The Single Most Powerful Use of Social Media for Small Business

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I get asked all of the time for tips on simple ways to use social media in a small business that don’t require vast amounts of time.

I mean, small business owners know they need to get more involved online, they hear about and see it on TV daily, they are using more and more in their everyday lives, but when it comes to their own small business, it’s still taking a bit of a back seat because they fear they don’t have the time to do what looks and feels like a bunch of work for little immediate gain.

So, before I ever send an apprehensive business owner off to chase Twitter and Facebook followings I always start them with one simple tactic aimed at three very important groups.

So, here’s my advice: If you’re looking for the single most powerful use of social media in your business follow this simple plan.

The single tactic

My tactic of choice is one of the easiest to employ, automate and orchestrate and it has noting to do with tweeting. It’s simply the act of plugging in and listening to what people that are important or potentially important to your business are doing and saying in all of the social networks they participate in. Understand though that I’m talking about very focused listening here, that’s why this is a high payoff activity.

That’s right, you can derive immense benefit through social media tools without actually doing much more than listening. The first tool of choice is Google Alerts because you can set up countless alerts and receive daily email digests for all. Of course you’ll want to add another free tool such as Social Mention because it will help you pick up things that Google Alerts misses. I simply put my Google Alerts into Google Reader so I read them when I want and I bookmark all my searches in Social Mention and add a Listening Folder to my Bookmark toolbar so I can refresh the results anytime I like. (You can also step up to some paid versions like Trackur and Social Report)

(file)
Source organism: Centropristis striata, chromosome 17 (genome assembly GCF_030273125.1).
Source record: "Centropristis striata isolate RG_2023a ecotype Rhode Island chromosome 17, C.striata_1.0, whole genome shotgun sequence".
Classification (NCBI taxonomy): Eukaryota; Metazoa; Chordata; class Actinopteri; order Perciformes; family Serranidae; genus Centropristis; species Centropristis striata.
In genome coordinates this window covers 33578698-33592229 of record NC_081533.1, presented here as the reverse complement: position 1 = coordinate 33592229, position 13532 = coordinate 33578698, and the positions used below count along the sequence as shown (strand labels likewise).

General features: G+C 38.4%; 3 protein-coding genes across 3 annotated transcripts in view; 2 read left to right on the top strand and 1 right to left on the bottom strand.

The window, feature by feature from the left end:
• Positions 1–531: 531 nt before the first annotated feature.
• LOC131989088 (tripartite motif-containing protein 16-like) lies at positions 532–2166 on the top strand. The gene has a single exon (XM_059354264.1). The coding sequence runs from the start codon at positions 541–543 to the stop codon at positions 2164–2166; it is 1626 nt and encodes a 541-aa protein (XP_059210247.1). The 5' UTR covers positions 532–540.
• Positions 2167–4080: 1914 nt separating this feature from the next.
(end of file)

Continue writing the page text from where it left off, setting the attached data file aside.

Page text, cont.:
The focus

Of course the next step is to determine who and what you’re listening for. Of course you’ll want to set up alerts and bookmarks for your own brand, that’s just common sense, but there are three other groups that I suggest every small business start tuning in to.

1) Clients – create alerts for all of your important clients and even go as far as adding their blogs to your RSS Reader, creating a Twitter List and adding it to a tool like TweetDeck and exploring if your CRM tool allows you to add the social connections for your clients (BatchBook, Highrise or ACT! all have this function). Monitoring what your clients and prospects are doing and saying in social networks will allow you to anticipate and serve their needs and build relationships much faster. A funny thing happens when you start to view your clients as real people!

2) Key Journalists – Almost every journalist is using social media these day and that includes this new breed of journalist we call bloggers. When you can locate the key journalists and bloggers in your industry or community, and you start to tune in as detailed above, you can find ways to engage them and build relationships by simply participating in their conversations with tools that didn’t exist just a few years ago.

3) Strategic Partners – I write about the notion of creating a team of best of class partners to bring to your clients frequently and one of the best ways to recruit and activate a strategic network is through the use of the systematic listening I’ve described here. This is a great way for you to learn what your partners need, how you can refer business to them and how you could create an entire content portal around all of the information and education your partners are putting out daily.

The payoff

Of course listening is simply the starting point. But, by using a systematic approach to listening and focusing that approach on the highest payoff audiences, you can now engage those you are following and know that your time is well spent. It may be fun having a debate with a random stranger on Twitter, it just might not be a wise use of your time.

However, when you track your clients you might just learn that your largest client has a new grandson or just watched their oldest receive a diploma – these life moments are excellent opportunities for you to come to know more about the real stories that make up your business.

When you read an article by one of your key journalists written about a topic you just happen to have a great deal of research on you can immediately jump in and comment or engage in ways that make you a valuable resource. Or, you can comment thoughtfully on a blog post of one of your key bloggers and start to build a conversation relationship that could eventually turn into a guest post opportunity.

When one of your strategic partners mentions they are looking for a programmer with API experience, and you know a wiz in that specialty, you can quickly step in and refer a solution – that’s the number one practice in generating your own referrals by the way.

So you see, if you’re one of those still confused about how to make social media pay or where to start to get your social media marketing going, look no further than your ears.

I talked about this very subject briefly in a video interview with Bryon Elliot on a visit to Orange County.


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